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Belgian Cuisine and Recipes

Information about Belgian Cooking plus lots of Belgian Recipes

Cooking by Country - June 2003



Go to:-  Belgium Featured Ingredient   |  Belgium Speciality Dish   |  Cooking by Country Main Page



Nestled amidst France, Luxembourg, Germany and Holland with a very small coastline on the North Sea, Belgium is situated in the temperate region of Western Europe. One of the most underrated world cuisines, it's a country where northern Germanic culture melds with Southern French culture, both of which are evident in its cuisine.





Ancient Times and Influences on Belgian Cooking


The region which now constitutes Belgium has been invaded and ruled by many people over the centuries including Celts, Romans in 56 BC who ruled for four centuries, Franks in 455 AD at which time the demarcation between the Flemish and Walloons was established, Vikings in 830 AD,  Spanish, Austrians and French in turn  and the cuisine of Belgium is a true reflection of its history.


Cooking techniques and ingredients were assimilated from all these cultures  as was the habit of farming and keeping domesticated animals: prehistoric "Belgians" were mainly hunter gatherers.


By the middle ages a distinct Belgian cuisine had taken shape and by  this time Belgium became the centre of the North European spice trade. Spices such as ginger, saffron, cinnamon, nutmeg, and peppercorns,  were  used to season many dishes and even beer - a practice which still exists in Belgium today. 


Talking of which, a special mention must be made about Belgian Beer which is not only the country's national drink, but also widely used in cooking, a fact to which many of the recipes featured on this page will testify. One reason for this perhaps,  is the aforementioned additions of spices and sometimes fruit to the beers brewed at this time, creating differences in flavour and making them perfect as an ingredient in recipes.


Vegetables played a large role in  Belgian cooking, with potatoes being a staple and featured heavily in meals. Brussels Sprouts were sold in the markets in Brussels as far back as the 1200's but it's the Belgian Endive  which has a more interesting history. It was accidentally discovered by a Belgian farmer, Jan Lammers, in 1830. Upon returning  from war he found his stored chicory which he'd previously grown and used for coffee,  had sprouted white leaves,  the taste of which he found very distinctive. You can read more about Endive in the Featured Ingredient section.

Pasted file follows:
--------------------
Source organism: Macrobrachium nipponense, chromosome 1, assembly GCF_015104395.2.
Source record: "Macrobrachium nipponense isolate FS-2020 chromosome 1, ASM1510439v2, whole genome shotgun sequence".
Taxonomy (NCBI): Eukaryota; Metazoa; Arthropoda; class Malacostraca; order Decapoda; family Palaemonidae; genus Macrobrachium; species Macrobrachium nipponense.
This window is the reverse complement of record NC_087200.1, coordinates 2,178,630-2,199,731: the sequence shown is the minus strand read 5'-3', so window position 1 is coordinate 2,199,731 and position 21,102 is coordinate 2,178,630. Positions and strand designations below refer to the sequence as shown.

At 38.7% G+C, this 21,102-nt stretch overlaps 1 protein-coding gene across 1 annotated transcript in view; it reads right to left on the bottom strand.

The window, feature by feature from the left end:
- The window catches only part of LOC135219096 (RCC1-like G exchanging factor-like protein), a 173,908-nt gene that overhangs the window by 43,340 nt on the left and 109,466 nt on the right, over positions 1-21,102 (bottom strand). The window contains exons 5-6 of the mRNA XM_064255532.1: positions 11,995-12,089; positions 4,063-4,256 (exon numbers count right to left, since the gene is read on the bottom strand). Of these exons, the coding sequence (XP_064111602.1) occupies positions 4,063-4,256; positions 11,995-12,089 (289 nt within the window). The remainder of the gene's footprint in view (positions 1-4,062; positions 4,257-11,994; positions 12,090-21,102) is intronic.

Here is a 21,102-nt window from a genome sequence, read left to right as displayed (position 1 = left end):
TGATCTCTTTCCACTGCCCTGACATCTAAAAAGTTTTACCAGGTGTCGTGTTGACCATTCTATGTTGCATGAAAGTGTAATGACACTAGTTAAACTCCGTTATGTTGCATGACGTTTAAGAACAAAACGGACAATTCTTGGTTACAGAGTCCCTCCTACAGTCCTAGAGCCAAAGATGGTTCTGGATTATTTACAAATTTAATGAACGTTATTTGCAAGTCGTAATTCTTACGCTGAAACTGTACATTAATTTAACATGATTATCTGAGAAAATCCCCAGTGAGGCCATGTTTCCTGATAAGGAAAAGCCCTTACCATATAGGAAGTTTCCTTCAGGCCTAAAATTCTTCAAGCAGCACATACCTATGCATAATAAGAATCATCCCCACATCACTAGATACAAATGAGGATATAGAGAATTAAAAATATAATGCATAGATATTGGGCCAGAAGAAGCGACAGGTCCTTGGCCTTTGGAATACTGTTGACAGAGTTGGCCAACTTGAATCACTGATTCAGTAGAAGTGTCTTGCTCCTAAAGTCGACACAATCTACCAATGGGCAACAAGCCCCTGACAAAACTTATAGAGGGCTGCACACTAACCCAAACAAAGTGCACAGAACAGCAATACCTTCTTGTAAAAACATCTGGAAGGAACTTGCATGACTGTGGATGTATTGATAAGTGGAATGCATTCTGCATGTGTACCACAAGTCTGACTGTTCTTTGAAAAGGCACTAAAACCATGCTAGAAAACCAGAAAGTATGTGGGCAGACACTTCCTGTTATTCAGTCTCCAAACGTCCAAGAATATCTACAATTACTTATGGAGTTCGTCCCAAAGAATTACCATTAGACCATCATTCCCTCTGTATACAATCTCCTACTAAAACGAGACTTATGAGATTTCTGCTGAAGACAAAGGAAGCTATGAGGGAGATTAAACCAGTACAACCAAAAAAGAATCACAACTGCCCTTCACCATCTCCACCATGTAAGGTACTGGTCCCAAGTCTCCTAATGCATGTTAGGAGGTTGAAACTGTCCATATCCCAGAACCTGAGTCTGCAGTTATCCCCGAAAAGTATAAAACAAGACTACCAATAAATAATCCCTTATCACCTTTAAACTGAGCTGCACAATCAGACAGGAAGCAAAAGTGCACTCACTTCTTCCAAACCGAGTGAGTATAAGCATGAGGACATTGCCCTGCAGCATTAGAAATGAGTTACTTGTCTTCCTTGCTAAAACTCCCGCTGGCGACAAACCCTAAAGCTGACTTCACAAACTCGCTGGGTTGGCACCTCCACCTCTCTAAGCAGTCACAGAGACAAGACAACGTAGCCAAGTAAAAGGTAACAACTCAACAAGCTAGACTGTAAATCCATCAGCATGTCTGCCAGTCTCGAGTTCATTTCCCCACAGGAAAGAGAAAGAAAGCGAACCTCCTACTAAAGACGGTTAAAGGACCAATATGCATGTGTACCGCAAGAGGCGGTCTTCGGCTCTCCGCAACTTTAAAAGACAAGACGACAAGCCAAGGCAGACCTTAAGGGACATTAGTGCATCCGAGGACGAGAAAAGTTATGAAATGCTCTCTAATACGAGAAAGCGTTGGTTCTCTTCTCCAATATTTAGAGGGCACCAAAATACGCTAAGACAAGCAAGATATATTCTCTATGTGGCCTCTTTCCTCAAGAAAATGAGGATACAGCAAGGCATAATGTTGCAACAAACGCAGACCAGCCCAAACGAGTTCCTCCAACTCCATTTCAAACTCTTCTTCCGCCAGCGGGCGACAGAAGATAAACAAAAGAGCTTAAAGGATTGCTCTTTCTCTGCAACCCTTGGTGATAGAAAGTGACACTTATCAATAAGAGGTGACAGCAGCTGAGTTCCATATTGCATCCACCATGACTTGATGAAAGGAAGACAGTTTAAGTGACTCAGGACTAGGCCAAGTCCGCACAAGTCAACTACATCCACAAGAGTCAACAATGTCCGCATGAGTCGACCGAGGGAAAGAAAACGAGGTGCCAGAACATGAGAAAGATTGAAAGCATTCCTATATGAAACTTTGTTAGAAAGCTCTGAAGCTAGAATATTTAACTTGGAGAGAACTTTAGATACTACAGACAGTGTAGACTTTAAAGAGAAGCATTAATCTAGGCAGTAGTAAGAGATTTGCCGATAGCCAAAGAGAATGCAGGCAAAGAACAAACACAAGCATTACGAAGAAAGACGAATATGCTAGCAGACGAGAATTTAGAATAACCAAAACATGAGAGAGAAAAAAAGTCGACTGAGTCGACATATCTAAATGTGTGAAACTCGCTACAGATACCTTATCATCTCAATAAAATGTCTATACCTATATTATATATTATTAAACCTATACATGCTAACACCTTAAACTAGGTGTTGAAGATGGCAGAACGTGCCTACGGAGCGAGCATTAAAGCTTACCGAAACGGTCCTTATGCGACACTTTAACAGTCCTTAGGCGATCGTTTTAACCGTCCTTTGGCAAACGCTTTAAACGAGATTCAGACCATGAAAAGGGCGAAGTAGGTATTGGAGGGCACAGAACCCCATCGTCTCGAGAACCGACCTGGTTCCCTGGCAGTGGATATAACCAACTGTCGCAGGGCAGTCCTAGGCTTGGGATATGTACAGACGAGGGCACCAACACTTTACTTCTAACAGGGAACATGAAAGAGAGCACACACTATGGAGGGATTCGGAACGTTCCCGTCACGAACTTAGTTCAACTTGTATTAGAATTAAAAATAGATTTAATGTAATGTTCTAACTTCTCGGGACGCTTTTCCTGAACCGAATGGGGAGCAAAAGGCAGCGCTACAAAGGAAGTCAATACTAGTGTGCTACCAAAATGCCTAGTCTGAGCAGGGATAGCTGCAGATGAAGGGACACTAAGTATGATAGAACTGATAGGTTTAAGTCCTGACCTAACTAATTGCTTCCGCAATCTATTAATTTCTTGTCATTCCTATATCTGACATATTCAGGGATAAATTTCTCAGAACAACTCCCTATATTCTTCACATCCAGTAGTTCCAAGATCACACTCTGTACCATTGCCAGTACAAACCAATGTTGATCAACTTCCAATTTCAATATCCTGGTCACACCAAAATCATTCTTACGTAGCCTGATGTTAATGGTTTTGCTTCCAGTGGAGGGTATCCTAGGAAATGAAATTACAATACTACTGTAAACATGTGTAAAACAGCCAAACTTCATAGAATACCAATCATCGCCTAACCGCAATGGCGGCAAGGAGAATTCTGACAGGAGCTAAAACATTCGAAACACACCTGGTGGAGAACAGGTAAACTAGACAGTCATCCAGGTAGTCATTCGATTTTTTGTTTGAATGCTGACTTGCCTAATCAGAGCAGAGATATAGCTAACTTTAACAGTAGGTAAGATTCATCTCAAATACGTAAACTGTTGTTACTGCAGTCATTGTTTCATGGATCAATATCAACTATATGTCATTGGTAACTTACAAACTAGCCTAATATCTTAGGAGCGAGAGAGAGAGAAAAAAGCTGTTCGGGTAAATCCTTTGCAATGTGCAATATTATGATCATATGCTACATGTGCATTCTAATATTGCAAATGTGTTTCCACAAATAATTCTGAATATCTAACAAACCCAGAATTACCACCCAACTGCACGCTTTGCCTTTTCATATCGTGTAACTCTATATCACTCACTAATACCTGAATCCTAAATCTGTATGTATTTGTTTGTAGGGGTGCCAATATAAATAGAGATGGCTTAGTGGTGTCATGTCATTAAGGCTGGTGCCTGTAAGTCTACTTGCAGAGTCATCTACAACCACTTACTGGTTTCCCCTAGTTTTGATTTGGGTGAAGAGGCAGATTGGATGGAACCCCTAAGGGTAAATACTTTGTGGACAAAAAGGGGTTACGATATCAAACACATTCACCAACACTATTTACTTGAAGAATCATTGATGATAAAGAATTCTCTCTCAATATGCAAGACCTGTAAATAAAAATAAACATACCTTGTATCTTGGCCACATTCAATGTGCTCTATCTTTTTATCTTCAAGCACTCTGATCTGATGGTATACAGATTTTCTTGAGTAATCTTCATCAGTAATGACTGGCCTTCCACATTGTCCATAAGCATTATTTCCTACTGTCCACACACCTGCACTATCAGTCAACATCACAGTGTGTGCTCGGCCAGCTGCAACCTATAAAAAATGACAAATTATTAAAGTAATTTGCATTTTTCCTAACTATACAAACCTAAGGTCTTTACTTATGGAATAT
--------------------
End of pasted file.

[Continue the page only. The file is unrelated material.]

Then there's chocolate. Always held in the highest esteem in Belgium, it's not surprising that  in 1912,   they created The Praline - a chocolate shell with a delicious filling. 


Current Day Belgian Cuisine


Would it surprise you to know that Belgium has highest number of restaurants earning  Michelin stars per capita and that McDonalds (the fast food burger joints which have sprung up all over the globe) consistently lose money in Belgium? A testament to the Belgian's love affair with good food freshly prepared from the finest of ingredients.


Current day Belgian cuisine still has its roots firmly planted in homely Medieval cookery. Spices, mustard, vinegars and beer are still widely used in savoury and sweet recipes and whilst there is a definite French touch to many recipes, the dishes are generally more substantial comfort foods. Fresh herbs are also still extensively used,  in particularly chervil, tarragon, thyme, parsley, and chives.

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All types of Game and game birds, meat and charcuterie are popular and despite the lack of any sizeable coastline,  fish and seafood play a significant role in everyday cooking. Mussels are particularly well liked and are cooked and eaten in every possible form and much of the mussels used are imported from Holland which being just "next door", ensures the freshest quality.


As mentioned above, fresh vegetables are prized and above all,  the potato, for which the Belgians are enthusiastic to say the least. Indeed, street food in Belgium means frites sold from stands or handcarts, served in  paper cones with the obligatory mayonnaise, bearnaise or even curry sauce for dipping. Many consider Frites to be Belgium's national food.


Breakfast consists of bread, butter, jam, cheeses, charcuterie and sometimes eggs and is served with coffee or tea. Lunch is considered the main meal of the day with dinner often being somewhat lighter.



Belgian Recipes - Click here for lots of Belgian Recipes


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